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Human Behavior Is Shaped by External Factors:
The Influence of Container Size and Shopping Baskets

Takeshi Moriguchi
Professor, Faculty of Commerce, Waseda University

Human behavior is influenced by various external factors. Physical capacity is one of these. Cornell University Professor Brian Wansink has examined the effect of physical capacity (referred to here as container size) on the amount of food people eat in experiments like the one discussed below (B. Wansink (2006), Mindless Eating: Why We Eat More Than We Think). In this experiment, he provided free soft drinks and popcorn to people attending a movie starting at 1:05 on a Saturday afternoon. The moviegoers were given popcorn in one of two sizes: medium or large. Through the experiment, he hoped to determine whether the size of the container would have an unconscious effect on the amount of popcorn moviegoers ate.

There is one detail about this experiment, however, that should be noted. If most of the people had eaten all of the popcorn in the buckets they were handed, the experiment would have been meaningless. So Wansink added a few twists. First, both the medium and large sizes chosen were too big for one person to finish, and a bucket of popcorn was handed out to each person to prevent sharing. Secondly, the experiment targeted people coming to see a movie after 1 p.m. By this time, he reasoned, most people would have already had lunch and not have enough of an appetite to eat all the way down to the bottom of the bucket. Finally, there was something special about the kind of popcorn provided. It wasn’t fresh but 5-day-old popcorn that had been preserved in a sterile state. People would be even less likely to eat all the popcorn if it were stale and unappetizing.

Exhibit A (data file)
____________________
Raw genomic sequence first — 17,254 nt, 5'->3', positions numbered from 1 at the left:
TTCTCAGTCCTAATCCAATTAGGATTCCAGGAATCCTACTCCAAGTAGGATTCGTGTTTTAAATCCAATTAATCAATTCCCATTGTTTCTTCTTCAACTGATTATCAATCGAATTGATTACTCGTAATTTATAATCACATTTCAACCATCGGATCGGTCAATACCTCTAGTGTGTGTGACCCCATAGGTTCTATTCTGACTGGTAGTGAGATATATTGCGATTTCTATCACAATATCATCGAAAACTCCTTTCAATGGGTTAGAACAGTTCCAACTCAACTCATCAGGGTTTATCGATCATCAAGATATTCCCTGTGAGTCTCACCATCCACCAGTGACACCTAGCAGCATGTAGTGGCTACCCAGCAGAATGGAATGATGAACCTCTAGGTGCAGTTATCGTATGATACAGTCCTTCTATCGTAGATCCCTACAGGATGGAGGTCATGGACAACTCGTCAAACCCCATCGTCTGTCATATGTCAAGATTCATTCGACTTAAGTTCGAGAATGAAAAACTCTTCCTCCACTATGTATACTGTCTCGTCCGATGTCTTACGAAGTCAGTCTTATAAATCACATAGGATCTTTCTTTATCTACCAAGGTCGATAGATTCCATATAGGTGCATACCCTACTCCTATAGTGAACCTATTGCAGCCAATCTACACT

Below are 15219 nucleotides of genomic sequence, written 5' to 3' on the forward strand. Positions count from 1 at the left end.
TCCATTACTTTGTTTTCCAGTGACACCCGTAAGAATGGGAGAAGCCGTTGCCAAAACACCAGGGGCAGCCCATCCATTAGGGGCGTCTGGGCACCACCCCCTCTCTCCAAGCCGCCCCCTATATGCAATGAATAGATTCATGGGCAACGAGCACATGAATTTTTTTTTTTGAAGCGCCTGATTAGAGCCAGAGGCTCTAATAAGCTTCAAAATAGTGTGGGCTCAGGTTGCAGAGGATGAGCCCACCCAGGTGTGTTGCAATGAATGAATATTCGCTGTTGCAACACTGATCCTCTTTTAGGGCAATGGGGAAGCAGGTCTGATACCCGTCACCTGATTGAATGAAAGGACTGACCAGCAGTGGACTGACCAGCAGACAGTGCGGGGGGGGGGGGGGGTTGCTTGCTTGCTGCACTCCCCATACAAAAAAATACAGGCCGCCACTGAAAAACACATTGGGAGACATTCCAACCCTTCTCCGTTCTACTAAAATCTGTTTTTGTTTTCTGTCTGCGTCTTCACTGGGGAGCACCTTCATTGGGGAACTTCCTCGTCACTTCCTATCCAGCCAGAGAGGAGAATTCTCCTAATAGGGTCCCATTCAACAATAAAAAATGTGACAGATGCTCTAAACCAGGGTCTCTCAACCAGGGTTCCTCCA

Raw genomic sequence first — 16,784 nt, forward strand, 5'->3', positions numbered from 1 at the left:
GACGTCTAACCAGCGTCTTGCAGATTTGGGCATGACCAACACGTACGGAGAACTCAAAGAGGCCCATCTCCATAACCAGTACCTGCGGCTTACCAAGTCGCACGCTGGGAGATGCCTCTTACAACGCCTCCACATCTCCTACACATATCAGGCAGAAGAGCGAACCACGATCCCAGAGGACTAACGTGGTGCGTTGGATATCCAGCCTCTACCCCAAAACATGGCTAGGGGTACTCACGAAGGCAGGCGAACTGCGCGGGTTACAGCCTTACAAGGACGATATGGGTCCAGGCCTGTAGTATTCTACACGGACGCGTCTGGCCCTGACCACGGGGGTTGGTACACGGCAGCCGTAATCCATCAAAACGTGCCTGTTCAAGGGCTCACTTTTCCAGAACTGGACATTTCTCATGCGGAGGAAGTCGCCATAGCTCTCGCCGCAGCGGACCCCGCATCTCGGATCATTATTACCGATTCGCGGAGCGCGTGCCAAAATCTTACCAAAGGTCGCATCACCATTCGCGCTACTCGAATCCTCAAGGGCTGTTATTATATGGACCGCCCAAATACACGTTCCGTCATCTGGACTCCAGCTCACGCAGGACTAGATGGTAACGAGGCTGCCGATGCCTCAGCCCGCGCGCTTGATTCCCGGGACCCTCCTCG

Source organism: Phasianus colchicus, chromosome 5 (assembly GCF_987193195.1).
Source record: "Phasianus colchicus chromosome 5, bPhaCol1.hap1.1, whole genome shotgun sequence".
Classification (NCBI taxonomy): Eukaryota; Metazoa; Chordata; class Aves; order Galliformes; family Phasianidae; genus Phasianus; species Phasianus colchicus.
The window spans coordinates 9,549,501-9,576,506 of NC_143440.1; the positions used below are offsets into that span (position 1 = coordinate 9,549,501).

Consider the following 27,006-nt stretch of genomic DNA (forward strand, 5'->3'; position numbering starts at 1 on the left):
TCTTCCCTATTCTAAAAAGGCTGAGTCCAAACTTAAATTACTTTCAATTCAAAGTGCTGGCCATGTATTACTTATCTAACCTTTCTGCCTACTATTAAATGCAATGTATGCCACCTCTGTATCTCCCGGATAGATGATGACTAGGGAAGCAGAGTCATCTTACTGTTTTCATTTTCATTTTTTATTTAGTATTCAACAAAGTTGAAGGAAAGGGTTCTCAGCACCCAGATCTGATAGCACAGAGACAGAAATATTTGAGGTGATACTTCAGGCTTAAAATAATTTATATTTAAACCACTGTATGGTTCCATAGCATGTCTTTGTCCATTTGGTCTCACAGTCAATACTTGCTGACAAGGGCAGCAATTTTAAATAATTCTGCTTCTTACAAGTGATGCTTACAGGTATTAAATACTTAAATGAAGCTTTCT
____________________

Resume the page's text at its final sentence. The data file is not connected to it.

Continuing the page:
After the experiment was conducted under these conditions and the movie ended, the remaining popcorn left by each person was measured to calculate the amount each had ingested. The results showed that the people handed large-size buckets of popcorn ate an average of 53 percent more than those handed medium-size buckets. In addition, when the people handed the large-size buckets were asked, “Do you think you ate more because you had the large size?” most responded, “No.” Wansink has uncovered the effect of container and spoon size on the amount we eat in many other experiments.

The phenomenon of physical capacity influencing human behavior can also be seen in the shopping behavior of consumers. Nearly twenty years ago, I conducted a study on shopping behavior in collaboration with a convenience store. The study revealed a distribution of purchased items per shopper as shown in Figure 1. Shoppers who bought one item and two items were both around 25 percent of the total. As the number of items increases from three to five, the distribution ratio decreases. In the figure, the data for six items and over are combined together, but in reality the distribution ratio continues to decrease as the number of items increases.

Convenience stores cater to the immediate shopping needs of consumers. Thus, there are not as many customers who come to buy a lot of products at once as you find at supermarkets. The distribution in Figure 1 reflects this feature of shopping behavior in convenience stores.